What Is Astigmatism?

Astigmatism is an eye condition with blurred vision as its main symptom. The front surface of the eye (cornea) of a person with astigmatism is not curved properly – the curve is irregular – usually one half is flatter than the other – sometimes one area is steeper than it should be.

When light rays enter the eye they do not focus correctly on the retina, resulting in a blurred image. Astigmatism may also be caused by an irregularly shaped lens, which is located behind the cornea.

Astigmatism may occur in children and adults; it is fairly common and is not contagious. It is usually congenital – is present at birth – but can develop after an eye operation or an injury to the eye. It belongs to a group of eye conditions called refractive errors. Myopia (short-sightedness), hypermetropia (long-sightedness) and presbyopia (aging of the lens in the eye) are types of refractive errors.

A refractive error means that the shape of the eye does not bend light properly, resulting in a blurred image. Light has to be bent (refracted) by the lens and the cornea correctly before it reaches the retina in order to see things clearly.

About half of all adults in the USA aged 20 and older have refraction errors in their eyes, a study carried out by researchers at the National Eye Institute revealed.

The two most common types of astigmatism are:

  • Corneal astigmatism – the cornea has an irregular shape
  • Lenticular astigmatism – the lens has an irregular shape

What causes astigmatism?

  • Corneal astigmatism

    The cornea is a clear (transparent) layer of tissue that covers the front of the eye. As well as transmitting and focusing light into the eye, it protects the eye from infection and damage. The cornea needs to have a perfect curve in order to bend (refract) light properly as it goes into the eye.

    If the cornea does not curve perfectly – if one half is flatter or steeper than the other – the light that hits it will not refract properly and the retina at the back of the eye will receive an imperfect image. The person will have blurred vision from that eye – astigmatism.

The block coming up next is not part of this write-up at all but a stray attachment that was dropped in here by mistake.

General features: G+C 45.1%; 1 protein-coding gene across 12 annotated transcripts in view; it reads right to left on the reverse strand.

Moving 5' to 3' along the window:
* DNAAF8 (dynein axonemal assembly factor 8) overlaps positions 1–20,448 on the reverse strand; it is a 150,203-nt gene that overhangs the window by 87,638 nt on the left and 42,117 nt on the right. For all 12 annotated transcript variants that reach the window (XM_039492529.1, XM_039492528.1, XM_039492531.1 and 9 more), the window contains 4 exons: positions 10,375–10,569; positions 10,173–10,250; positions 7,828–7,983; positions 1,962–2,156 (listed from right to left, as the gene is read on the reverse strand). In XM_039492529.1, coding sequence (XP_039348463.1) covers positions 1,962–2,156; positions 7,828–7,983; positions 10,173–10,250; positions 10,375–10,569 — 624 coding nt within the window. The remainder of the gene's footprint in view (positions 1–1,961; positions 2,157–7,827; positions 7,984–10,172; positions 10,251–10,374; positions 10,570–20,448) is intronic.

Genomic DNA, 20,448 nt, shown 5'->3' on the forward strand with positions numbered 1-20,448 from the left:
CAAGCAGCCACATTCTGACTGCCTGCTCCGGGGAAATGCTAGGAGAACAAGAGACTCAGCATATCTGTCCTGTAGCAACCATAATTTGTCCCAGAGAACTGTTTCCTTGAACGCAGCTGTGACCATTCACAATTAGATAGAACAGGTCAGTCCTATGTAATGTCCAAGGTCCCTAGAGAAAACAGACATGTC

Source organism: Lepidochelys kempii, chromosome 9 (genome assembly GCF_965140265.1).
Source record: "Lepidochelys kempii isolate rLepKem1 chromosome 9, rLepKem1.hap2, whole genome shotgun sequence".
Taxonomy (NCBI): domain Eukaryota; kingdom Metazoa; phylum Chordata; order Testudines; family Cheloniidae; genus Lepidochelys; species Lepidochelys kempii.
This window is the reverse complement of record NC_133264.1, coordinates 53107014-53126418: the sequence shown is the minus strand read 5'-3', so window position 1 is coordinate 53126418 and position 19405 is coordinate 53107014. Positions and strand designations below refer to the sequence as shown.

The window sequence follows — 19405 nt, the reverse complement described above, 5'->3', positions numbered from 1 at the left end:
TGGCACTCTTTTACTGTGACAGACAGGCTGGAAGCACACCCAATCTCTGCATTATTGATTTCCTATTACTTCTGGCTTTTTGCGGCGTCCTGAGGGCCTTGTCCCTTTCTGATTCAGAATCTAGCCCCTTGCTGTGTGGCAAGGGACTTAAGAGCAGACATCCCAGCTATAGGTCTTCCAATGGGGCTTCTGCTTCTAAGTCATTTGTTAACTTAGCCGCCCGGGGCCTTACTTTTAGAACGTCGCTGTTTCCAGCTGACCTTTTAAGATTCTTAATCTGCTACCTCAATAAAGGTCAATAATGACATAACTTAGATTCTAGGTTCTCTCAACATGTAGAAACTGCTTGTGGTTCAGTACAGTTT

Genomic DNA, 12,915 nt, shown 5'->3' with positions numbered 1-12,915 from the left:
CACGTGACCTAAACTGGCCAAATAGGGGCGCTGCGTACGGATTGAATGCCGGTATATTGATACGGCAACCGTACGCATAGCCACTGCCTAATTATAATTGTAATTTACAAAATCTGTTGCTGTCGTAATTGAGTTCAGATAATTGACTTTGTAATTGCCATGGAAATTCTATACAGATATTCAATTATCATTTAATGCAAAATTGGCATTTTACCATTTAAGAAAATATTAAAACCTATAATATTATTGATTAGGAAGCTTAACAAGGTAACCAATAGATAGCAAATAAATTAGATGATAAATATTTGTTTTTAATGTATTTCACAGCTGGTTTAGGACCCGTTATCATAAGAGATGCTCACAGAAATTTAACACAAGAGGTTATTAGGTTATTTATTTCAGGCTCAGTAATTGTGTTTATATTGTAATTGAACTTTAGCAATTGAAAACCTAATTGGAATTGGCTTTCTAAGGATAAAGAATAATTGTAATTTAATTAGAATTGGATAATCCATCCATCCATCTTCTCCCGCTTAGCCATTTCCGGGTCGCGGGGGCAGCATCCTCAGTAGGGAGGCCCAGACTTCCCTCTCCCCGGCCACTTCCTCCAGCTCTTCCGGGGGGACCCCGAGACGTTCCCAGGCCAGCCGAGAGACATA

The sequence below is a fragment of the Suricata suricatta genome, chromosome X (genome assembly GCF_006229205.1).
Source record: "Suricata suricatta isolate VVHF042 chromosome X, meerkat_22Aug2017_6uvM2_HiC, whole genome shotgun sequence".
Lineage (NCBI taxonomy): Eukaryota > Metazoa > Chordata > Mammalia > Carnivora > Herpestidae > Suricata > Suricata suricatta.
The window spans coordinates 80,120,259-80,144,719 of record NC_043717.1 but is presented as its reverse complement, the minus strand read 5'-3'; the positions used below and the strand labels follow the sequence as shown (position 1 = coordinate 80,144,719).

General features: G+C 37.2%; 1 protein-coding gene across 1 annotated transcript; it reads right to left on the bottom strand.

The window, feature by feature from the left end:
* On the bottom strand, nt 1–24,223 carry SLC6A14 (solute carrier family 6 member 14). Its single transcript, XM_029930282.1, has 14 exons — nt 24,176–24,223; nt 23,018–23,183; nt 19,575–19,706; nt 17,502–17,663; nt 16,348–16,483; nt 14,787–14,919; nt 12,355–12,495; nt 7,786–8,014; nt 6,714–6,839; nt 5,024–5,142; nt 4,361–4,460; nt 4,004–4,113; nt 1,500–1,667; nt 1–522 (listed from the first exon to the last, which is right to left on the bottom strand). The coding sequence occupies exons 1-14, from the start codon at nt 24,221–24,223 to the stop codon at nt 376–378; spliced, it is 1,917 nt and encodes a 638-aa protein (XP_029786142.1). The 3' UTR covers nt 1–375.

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People with astigmatism commonly have an oblong-shaped (oval-shaped) cornea rather than a perfect sphere shape. A ping-pong ball is a perfect sphere, while an American football or a rugby ball has an oblong shape. If the cornea’s curve is like an oblong the light rays will focus on two points in the retina, rather than just one.

Experts are not sure why some people are born with a cornea that does not curve properly. Some studies indicate a baby has a higher risk of having astigmatism if one or both of the parents have it.

A higher percentage of babies born prematurely, as well as those born with a low bodyweight have astigmatism, compared to other babies.

Certain types of surgery or eye injuries that cause scarring of the cornea may cause astigmatism.

Keratoconus, a degenerative disorder of the eye where the cornea gradually thins and changes to a more conical shape, can also cause astigmatism.

  • Lenticular astigmatism

    The problem is similar to corneal astigmatism, but exists in the lens rather than the cornea. The lens has variations in its curvature, rather than having a perfect curve, causing images to reach the back of the eye (retina) imperfectly. Most patients with lenticular astigmatism have a normally shaped cornea – the defect is only in the curvature of the lens.

    People with diabetes commonly develop lenticular astigmatism because high blood sugar levels can cause the lens to change shape. The process usually develops slowly and is generally detected when the patient starts receiving treatment for the diabetes. When diabetes is controlled through treatment and blood sugar returns to more normal levels the lens’ shape will also return to normal – many patients will notice the return as hypermetropia (long-sightedness). It is advisable for patients who start diabetes treatment to wait at least one month for the lens to settle down before being measured for glasses.

What are the symptoms of astigmatism?